Phoebe Bridgers' 'Punisher' is a Visionary Emo-Folk Album
The biting emo-folk of Phoebe Bridgers’ 2017 Stranger in the Alps established the singer-songwriter as a woeful wisecracker. Bridgers was a millennial Warren Zevon who, even if she sang about sexting instead of heroin withdrawal, shared the shrewd Seventies songwriter’s penchant for fictionalizing their own death and chronicling perpetual L.A. decay. “Nothing’s changed,” as Bridgers put it dimly on her debut, “L.A.’s all right.”
Like Zevon, Bridgers also emerged with an uncanny knack for pop songcraft and classic American songbook melody, a dexterity she spent the next three years refining until it seemed that her artistic evolution could explode in any direction: In her more produced moments (“Motion Sickness”), it was not hard to imagine Bridgers as a synth-pop frontwoman; In Better Oblivion Community Center, her group with Conor Oberst, she mastered breezy roots-rock; In Boygenius, her band with Julien Baker and Lucy Dacus, she offered grunge-pop and pastoral folk; In collaborations with arena headliners like the National and the 1975, Bridgers neatly played the role of soon-to-be alt-rock popstar.
And so the most radical element of Punisher, the songwriter’s long awaited new record, might be that Phoebe Bridgers merely wants to remain the fully-formed artist she already is. At first glance, her second solo album feels a whole lot like her first: Eleven expertly rendered, largely downcast songs about broken faith, desperate, occasionally self-destructive love, and tenuous recovery. At the end of the first chorus of “Kyoto,” the sole up-tempo moment on the record, she lets out a playfully unconvincing ‘Woo!,” as if to make it clear that Bridgers is, at most, a reluctant rocker.
If many of Bridgers’ songs still present as skeletal emo-folk, her melodies feel more studied (see the spooky Fifties torch ballad “Halloween”) and rooted in her world of classic melodic and literary influences, from Joan Didion and Jackson Browne to John Prine and Joni. Bridgers puts it best herself on “Chinese Satellite,” the album’s understated centerpiece that she’s said is about “jogging and aliens.” In the song, can’t get the “same three songs” blaring through her headphones out of her head. “I wish I wrote it,” she sings in a near whisper, “but I didn’t, so I learned the words.”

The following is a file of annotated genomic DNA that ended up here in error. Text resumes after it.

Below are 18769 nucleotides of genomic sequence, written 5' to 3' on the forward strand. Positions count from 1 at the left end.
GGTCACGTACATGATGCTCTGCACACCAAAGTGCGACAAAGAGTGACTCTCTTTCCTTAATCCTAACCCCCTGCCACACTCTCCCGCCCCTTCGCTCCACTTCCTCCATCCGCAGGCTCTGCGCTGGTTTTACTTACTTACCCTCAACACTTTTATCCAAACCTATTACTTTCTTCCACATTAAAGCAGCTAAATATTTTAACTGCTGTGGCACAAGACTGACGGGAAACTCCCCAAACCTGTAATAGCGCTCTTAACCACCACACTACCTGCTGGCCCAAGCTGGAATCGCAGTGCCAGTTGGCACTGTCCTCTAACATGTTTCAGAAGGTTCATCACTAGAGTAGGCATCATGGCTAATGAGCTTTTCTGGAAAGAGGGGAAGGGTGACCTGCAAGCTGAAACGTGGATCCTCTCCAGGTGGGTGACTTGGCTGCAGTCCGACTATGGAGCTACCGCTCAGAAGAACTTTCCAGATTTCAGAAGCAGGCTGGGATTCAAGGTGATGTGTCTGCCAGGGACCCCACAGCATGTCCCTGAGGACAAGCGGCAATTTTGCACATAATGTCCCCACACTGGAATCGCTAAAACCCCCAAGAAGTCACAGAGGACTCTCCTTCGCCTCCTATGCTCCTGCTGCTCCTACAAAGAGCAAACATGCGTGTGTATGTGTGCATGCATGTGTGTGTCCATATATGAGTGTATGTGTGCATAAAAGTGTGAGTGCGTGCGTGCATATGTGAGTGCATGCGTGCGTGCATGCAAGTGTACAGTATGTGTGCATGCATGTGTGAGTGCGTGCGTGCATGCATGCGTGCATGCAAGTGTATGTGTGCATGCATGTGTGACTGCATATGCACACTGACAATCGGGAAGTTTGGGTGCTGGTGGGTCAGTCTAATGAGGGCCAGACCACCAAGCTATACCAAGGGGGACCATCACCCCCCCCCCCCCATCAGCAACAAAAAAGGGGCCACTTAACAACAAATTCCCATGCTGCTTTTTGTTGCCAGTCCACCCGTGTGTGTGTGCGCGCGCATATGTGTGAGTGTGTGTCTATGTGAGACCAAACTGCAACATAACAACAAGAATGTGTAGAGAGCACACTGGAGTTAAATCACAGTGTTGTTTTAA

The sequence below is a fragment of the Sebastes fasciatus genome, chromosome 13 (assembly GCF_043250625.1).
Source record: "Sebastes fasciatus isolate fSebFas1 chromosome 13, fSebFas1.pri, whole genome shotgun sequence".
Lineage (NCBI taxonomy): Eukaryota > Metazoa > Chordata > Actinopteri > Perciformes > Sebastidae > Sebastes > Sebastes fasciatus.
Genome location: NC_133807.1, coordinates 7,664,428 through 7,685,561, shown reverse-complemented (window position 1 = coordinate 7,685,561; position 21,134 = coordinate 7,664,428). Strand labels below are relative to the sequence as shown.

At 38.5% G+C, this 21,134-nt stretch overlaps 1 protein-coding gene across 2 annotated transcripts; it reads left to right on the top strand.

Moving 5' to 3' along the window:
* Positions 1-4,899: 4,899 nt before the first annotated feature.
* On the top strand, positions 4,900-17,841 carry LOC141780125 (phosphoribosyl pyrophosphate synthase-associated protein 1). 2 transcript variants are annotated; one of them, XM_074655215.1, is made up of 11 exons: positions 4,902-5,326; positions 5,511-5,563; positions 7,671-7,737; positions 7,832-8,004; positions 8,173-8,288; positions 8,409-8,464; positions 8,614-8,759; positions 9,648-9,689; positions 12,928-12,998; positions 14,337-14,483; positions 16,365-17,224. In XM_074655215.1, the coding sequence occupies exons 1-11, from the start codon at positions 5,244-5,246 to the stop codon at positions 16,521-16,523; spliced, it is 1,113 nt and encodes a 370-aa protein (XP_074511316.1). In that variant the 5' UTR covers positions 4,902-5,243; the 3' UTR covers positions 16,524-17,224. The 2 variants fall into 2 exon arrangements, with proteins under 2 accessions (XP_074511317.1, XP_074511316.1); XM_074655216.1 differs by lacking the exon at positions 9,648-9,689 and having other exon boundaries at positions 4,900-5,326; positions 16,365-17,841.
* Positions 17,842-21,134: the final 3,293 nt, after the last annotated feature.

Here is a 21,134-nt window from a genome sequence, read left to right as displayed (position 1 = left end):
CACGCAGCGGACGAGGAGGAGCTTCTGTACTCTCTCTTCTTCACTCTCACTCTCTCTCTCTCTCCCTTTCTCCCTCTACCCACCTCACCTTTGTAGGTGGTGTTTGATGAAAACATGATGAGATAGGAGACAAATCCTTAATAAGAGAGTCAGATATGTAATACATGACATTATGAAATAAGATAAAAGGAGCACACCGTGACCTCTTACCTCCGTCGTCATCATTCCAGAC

Punisher is more sure of itself than its predecessor, thanks to Bridgers’ sharpened and studied songwriting. Her couplets, even more biting this time around, are either brutally self-directed (“I’m a bad liar/With a savior complex”) or just quietly dazzling: “If you’re a work of art, I’m standing too close,” she sings on the nervously-in-love “I.C.U.” “I can see the brush strokes.”
Punisher, too, has its own fascinating new brush strokes. The album, recorded primarily with Bridgers’ go-to cast of L.A. musician pals alongside a few cameos from West Coast-session A-listers like Jim Keltner and Blake Mills, subtly expands upon the production of her debut without shaking up its fundamental sound. The credits are full of oddball instruments like optigan flutes, celestes, and tongue drums, and songs like the title track and “Savior Complex” feel like lightly orchestrated classic singer-songwriter pop; if Strangers drew from Elliott Smith’s earlier folk days, Punisher feels more indebted to his late-career maximalist pop.
Bridgers waits until the album’s two closing numbers to try out her new sonic palettes. The banjo-driven pastoral folk of “Graceland Too” is a moment of sober beauty, the wistful tale of a young traveler taking their careful first steps after a mental health crisis. The sound-collage crescendo of “I Know The End,” meanwhile, concludes Punisher with a disorienting jolt of choking pop dystopia, as Bridgers zooms out on a fractured American heartland of slaughterhouses, outlet malls and slot machines that pass by endlessly from a tour bus window.
If Punisher proves anything, it’s that whatever comes next for Bridgers, whether it’s making sense of her generation’s dark future that lays ahead, or finding ever-new ways to mythologize her own sadness, she’ll be more than well equipped. “Either way, we’re not alone,” as she sings in the album’s final notes, “I’ll find a new place to be from.”
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